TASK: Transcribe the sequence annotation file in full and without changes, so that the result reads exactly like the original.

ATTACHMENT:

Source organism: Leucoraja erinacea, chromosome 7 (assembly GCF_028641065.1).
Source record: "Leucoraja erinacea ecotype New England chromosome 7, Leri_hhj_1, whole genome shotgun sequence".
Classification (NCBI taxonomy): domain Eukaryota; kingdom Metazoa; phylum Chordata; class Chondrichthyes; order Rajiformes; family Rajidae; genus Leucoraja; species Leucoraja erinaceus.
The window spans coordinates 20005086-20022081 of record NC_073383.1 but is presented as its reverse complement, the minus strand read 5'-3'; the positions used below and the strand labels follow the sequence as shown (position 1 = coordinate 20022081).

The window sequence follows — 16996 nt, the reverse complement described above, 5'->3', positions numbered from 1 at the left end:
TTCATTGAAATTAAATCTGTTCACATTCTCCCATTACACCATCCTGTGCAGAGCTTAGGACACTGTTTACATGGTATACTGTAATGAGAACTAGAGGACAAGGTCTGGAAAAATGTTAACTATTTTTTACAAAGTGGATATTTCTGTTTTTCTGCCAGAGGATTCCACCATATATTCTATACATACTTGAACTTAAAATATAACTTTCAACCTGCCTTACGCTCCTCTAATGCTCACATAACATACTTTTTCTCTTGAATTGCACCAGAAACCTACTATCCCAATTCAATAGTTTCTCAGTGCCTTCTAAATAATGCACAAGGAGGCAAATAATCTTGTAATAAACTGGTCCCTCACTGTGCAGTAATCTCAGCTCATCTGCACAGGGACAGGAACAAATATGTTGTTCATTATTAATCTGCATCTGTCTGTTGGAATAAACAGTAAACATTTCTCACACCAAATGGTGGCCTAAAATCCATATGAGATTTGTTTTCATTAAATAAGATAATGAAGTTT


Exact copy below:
Source organism: Leucoraja erinacea, chromosome 7 (assembly GCF_028641065.1).
Source record: "Leucoraja erinacea ecotype New England chromosome 7, Leri_hhj_1, whole genome shotgun sequence".
Classification (NCBI taxonomy): domain Eukaryota; kingdom Metazoa; phylum Chordata; class Chondrichthyes; order Rajiformes; family Rajidae; genus Leucoraja; species Leucoraja erinaceus.
The window spans coordinates 20005086-20022081 of record NC_073383.1 but is presented as its reverse complement, the minus strand read 5'-3'; the positions used below and the strand labels follow the sequence as shown (position 1 = coordinate 20022081).

The window sequence follows — 16996 nt, the reverse complement described above, 5'->3', positions numbered from 1 at the left end:
TTCATTGAAATTAAATCTGTTCACATTCTCCCATTACACCATCCTGTGCAGAGCTTAGGACACTGTTTACATGGTATACTGTAATGAGAACTAGAGGACAAGGTCTGGAAAAATGTTAACTATTTTTTACAAAGTGGATATTTCTGTTTTTCTGCCAGAGGATTCCACCATATATTCTATACATACTTGAACTTAAAATATAACTTTCAACCTGCCTTACGCTCCTCTAATGCTCACATAACATACTTTTTCTCTTGAATTGCACCAGAAACCTACTATCCCAATTCAATAGTTTCTCAGTGCCTTCTAAATAATGCACAAGGAGGCAAATAATCTTGTAATAAACTGGTCCCTCACTGTGCAGTAATCTCAGCTCATCTGCACAGGGACAGGAACAAATATGTTGTTCATTATTAATCTGCATCTGTCTGTTGGAATAAACAGTAAACATTTCTCACACCAAATGGTGGCCTAAAATCCATATGAGATTTGTTTTCATTAAATAAGATAATGAAGTTT